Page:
Advertisements of the 1920s

Consumer Culture: The Art of Money

Advertisers and advertisements of the 1920s hit critical mass: warehouses full of supply, increasingly rapid production and delivery methods, growing brand awareness, and a society desperate to shake off "the war to end all wars" (World War I killed over 15 million people). 

Plus, the bitter end of the economically stifling and social repressed Victorian era did wonders for the American economy.

It opened up the marketplace to another entire half of the population--women! 

The American Economy Was Booming!

The marketplace opened exciting new doors for women to express themselves; it allowed visionary designers and resourceful entrepreneurs the creative room to create new fashions and wares, from which many new and exciting products could be marketed.

The recent technologies of the industrial age and the production methods of World War I helped flood the market with things to buy: lightning fast communication across long distances, mass production, rapid transport, etc. became perfect means of producing and delivering.

All companies needed were lots of order forms for all their neat new products-right? In a word: No.

Advertisers needed to make people aware of, and shift people's thinking to make them desire and need all the new-fangled products.

Joshua Zeitz quotes an 1920s advertiser in his well-researched book Flapper: A Madcap Story of Sex, Style, Celebrity, and the Women Who Made America Modern: "Without imagination, no wants . . . Without Wants, no demand to have them supplied."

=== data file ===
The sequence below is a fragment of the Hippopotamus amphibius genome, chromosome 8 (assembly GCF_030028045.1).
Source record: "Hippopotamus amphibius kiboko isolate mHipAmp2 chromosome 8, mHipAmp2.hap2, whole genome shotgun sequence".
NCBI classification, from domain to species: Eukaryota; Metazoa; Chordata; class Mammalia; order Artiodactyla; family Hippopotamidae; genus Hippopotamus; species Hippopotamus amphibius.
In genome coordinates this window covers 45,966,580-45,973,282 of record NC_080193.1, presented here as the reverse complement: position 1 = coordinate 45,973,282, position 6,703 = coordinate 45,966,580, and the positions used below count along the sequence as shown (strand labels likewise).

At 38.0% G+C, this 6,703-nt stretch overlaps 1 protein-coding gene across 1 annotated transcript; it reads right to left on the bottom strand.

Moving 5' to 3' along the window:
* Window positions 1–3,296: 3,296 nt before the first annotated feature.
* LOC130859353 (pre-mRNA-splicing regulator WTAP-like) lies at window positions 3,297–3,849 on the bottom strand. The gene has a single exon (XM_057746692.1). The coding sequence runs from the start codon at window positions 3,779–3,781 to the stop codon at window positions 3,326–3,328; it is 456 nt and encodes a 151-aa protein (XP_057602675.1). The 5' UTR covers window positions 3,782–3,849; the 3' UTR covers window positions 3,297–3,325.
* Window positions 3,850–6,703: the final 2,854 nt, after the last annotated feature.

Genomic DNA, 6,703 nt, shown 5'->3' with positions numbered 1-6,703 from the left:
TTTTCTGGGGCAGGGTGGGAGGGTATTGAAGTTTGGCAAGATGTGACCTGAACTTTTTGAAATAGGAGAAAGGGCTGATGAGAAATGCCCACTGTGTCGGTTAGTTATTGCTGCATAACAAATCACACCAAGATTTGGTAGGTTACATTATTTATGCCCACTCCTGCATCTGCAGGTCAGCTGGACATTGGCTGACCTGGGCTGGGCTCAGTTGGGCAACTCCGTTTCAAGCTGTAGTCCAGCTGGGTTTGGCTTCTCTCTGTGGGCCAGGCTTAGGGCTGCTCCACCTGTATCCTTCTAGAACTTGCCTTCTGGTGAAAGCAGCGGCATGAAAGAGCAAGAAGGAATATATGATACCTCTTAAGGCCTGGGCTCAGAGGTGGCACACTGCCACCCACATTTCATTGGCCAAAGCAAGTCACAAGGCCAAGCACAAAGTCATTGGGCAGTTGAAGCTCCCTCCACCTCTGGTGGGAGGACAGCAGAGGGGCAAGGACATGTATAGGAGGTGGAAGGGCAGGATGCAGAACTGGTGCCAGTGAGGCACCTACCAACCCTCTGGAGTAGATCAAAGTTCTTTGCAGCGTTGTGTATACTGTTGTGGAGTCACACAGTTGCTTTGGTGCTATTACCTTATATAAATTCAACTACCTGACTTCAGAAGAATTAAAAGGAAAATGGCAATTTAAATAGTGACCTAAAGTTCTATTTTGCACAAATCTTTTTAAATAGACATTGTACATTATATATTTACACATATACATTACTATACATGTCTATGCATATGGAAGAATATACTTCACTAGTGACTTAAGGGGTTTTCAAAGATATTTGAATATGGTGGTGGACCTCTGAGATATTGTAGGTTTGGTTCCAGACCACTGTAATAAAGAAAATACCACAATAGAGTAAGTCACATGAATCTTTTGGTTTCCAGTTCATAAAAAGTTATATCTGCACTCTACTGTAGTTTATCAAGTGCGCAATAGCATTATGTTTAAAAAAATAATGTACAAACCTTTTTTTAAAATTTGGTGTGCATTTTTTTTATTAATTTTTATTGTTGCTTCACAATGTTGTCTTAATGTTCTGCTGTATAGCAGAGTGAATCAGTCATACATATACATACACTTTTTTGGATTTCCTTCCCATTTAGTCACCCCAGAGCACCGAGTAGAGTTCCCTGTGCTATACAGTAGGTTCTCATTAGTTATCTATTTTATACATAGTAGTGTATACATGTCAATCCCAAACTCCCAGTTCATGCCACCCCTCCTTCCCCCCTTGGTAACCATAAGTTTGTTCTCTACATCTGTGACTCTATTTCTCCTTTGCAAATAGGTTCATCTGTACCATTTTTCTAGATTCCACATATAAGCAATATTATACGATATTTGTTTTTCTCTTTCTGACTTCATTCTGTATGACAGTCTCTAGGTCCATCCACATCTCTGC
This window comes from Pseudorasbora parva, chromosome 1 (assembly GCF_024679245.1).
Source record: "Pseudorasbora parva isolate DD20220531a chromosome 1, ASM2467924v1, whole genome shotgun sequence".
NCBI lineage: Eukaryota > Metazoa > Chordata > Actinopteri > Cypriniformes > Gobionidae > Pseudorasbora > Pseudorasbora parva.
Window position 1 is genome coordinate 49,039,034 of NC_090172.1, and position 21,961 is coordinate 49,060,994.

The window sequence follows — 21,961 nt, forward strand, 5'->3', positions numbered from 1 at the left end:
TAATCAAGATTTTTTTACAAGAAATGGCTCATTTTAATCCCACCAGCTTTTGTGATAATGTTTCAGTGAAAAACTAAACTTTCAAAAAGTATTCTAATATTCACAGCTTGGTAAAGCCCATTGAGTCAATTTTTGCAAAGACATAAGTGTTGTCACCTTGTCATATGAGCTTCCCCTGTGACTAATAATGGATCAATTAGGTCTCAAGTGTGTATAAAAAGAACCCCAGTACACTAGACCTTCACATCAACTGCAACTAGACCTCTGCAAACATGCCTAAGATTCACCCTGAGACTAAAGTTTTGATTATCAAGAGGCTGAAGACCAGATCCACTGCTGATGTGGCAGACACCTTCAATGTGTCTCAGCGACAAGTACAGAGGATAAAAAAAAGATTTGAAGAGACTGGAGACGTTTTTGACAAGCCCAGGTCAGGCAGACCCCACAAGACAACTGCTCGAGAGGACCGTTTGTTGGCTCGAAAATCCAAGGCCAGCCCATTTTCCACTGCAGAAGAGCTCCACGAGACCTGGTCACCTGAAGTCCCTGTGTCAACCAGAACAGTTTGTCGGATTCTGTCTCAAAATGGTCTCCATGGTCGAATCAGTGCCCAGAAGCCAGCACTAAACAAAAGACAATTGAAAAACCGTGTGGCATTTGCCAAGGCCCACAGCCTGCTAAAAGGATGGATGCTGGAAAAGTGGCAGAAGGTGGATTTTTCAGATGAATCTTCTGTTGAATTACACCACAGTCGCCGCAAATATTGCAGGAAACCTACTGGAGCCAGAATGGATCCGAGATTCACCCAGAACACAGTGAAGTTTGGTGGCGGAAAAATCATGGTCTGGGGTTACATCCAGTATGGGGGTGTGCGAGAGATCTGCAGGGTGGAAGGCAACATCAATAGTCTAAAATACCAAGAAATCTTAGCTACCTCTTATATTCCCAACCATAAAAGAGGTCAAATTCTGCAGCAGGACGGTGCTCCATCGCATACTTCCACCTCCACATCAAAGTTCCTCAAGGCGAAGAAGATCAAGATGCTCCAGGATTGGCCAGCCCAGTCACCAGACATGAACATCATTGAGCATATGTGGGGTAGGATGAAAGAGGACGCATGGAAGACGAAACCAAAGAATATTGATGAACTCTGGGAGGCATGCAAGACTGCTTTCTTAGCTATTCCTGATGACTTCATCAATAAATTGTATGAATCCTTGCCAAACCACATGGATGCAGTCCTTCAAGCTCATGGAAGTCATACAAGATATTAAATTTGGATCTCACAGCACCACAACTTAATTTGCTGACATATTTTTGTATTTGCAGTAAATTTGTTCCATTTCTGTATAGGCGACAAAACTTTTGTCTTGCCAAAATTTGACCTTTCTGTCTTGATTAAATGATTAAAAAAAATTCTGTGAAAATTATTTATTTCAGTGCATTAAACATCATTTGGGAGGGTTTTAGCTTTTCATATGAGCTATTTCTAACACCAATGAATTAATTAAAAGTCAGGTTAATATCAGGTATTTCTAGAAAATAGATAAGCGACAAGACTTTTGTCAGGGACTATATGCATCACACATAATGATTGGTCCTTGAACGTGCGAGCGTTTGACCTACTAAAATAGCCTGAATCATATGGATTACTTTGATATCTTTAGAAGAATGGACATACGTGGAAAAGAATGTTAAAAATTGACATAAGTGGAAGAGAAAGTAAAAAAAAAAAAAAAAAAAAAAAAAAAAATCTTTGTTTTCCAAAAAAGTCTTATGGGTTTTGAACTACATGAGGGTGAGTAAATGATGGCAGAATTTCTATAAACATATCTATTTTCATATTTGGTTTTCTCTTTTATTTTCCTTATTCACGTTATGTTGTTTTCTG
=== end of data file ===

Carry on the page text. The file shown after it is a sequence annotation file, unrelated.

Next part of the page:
The Birth of Consumer Culture.

Ads took on a unique quality. Advertisers played of the not-so-forgotten moral "guilt" of the Victorian age to urge consumers to make their product consumption a moral decision.

These types of advertisements show the integration of fashion with commerce.

The advertisers' message became: "Not only are these products necessary for your family's convenient living, but using them solidifies your social standing too so nobody thinks you might be 'lower class' citizens." 

Kotex AdKotex Ad

New technologies like automobiles, films, and telephones not only became products in and of themselves they also became the message "getting the word out" about all the new things that everyone could desire and need.

American society was ready to buy stuff. Advertisements of the 1920s changed the way society acted and bought. 

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